US TV networks tell staff: watch what you tweet on Election Day
By Lisa Richwine
LOS ANGELES Nov 5 (Reuters) - U.S. television networks face a new challenge in covering this year's excruciatingly close presidential election: prevent closely guarded exit poll results from leaking onto Twitter, Facebook and other social media platforms.
The major TV news networks agreed to shield early exit poll data suggesting who is leading in a state until the state's polls close. That means no tweeting exit polls, posting on Facebook, or re-tweeting figures reported by others.
"We will not either project or characterize a race until all the polls are scheduled to have closed in that state," said Sheldon Gawiser, director of elections for NBC News.
Election officials worry that leaks could discourage people from voting i f they think the race in their state is already decided, depressing the vote count and distorting the results. In 1985, Congress extracted a promise from the major TV networks to refrain from using exit polls to project a winner in a particular state, or to characterize who is leading, while voting continues in that area.
The closeness of this year's election between President Barack Obama and Republican challenger Mitt Romney has focused attention on key battleground states - such as Ohio, Virginia and Florida - and what their exit polls might signal about who will win the White House. It has resurrected memories of the disputed 2000 election between Republican George W. Bush and Democrat Al Gore - some media outlets projected a Gore victory in Florida while polls in the western part of the state remained open. The networks later pulled back, leaving doubt about who won and leading to a month of r e counts and court battles.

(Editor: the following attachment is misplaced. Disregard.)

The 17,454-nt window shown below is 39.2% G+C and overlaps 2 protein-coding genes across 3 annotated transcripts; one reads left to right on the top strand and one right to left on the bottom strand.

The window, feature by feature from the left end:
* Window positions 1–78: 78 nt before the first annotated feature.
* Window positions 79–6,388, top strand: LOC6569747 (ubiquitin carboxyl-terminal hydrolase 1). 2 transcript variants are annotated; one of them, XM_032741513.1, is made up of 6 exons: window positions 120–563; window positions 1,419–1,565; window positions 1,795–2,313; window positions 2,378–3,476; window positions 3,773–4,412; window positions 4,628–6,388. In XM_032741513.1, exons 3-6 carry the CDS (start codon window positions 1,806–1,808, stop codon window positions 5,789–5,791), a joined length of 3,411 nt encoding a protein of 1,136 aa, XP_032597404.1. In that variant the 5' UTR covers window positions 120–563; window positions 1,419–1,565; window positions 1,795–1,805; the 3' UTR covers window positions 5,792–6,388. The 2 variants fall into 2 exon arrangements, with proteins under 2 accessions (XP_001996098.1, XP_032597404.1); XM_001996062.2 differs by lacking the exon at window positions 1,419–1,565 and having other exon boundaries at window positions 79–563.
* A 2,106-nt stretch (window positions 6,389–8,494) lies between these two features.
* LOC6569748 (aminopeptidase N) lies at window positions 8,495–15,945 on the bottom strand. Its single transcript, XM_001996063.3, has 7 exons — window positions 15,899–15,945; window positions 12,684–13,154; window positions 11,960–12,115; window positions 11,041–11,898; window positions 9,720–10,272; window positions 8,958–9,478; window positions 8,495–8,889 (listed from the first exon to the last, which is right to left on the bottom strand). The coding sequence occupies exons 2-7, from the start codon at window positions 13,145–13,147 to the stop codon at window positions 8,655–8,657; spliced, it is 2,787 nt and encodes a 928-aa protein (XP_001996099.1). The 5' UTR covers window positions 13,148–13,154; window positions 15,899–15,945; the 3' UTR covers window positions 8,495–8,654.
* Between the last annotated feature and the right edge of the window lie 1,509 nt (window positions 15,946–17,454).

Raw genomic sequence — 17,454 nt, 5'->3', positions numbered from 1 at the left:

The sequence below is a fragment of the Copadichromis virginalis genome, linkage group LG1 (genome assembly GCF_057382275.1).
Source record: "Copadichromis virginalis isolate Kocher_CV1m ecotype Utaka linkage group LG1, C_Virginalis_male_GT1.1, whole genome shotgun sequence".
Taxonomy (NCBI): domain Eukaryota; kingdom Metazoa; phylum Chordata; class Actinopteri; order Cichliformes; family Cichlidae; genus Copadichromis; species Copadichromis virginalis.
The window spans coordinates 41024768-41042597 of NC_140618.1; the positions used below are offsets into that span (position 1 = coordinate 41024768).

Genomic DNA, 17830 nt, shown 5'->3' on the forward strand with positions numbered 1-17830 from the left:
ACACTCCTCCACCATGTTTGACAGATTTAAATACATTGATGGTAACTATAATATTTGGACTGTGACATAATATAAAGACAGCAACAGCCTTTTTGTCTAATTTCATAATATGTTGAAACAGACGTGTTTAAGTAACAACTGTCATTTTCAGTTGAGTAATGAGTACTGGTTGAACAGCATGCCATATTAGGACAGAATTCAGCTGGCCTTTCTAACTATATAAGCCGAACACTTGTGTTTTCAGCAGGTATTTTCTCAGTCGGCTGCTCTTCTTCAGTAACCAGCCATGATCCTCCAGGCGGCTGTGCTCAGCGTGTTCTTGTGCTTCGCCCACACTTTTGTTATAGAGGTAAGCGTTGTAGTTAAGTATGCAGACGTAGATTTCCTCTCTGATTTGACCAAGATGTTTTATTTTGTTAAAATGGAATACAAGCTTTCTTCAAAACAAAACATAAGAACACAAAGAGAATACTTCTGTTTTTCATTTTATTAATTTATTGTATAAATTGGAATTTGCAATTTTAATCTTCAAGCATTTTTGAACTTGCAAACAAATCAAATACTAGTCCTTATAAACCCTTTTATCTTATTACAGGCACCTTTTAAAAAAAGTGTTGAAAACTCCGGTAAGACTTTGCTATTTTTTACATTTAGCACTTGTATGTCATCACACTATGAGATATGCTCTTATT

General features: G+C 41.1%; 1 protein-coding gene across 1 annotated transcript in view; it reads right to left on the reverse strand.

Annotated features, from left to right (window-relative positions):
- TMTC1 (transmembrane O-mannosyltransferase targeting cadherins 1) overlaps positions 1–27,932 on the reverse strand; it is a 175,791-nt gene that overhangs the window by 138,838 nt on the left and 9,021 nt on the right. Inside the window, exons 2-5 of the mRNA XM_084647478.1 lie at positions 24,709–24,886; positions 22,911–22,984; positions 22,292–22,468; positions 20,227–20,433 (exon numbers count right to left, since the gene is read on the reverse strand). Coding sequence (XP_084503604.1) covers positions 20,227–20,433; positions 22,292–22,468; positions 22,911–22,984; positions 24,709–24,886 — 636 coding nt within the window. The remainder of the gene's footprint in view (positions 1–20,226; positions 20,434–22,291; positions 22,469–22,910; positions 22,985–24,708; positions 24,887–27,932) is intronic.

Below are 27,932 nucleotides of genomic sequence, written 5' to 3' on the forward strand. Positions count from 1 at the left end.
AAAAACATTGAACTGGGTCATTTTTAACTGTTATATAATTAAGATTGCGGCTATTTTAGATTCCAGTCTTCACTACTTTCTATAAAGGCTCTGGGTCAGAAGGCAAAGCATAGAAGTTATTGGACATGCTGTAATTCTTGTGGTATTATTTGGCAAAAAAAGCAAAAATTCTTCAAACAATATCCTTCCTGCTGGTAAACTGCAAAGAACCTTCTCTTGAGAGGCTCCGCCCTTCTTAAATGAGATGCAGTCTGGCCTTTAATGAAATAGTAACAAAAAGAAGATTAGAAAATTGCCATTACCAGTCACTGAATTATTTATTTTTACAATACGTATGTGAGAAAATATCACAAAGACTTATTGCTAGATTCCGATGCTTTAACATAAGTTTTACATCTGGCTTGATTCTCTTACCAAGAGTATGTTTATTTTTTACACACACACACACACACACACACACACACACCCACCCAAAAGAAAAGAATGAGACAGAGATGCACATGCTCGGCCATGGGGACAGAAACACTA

If early results become public, "it can be a real problem," said Jeff Berkowitz, a Republican strategist who runs Berkowitz Public Affairs. "For somebody who's got seven things on their list to do that day, and if they're already being told the election is over, are they really going to prioritize voting over the other six?"
Exit poll data is collected by New Jersey-based Edison Media Research on behalf of the National Election Pool, a consortium of Walt Disney Co's ABC, News Corp's Fox, Time Warner Inc's CNN, Comcast Corp's NBC, CBS Corp's CBS and the Associated Press. The media companies use the findings to help them call results in each state, and to inform post-election analysis.
Reuters is not a member of the consortium and collects exit data with market research firm Ipsos. The news organization will not share any exit data before polls close, a Thomson Reuters Corp sp o keswoman said. Continued...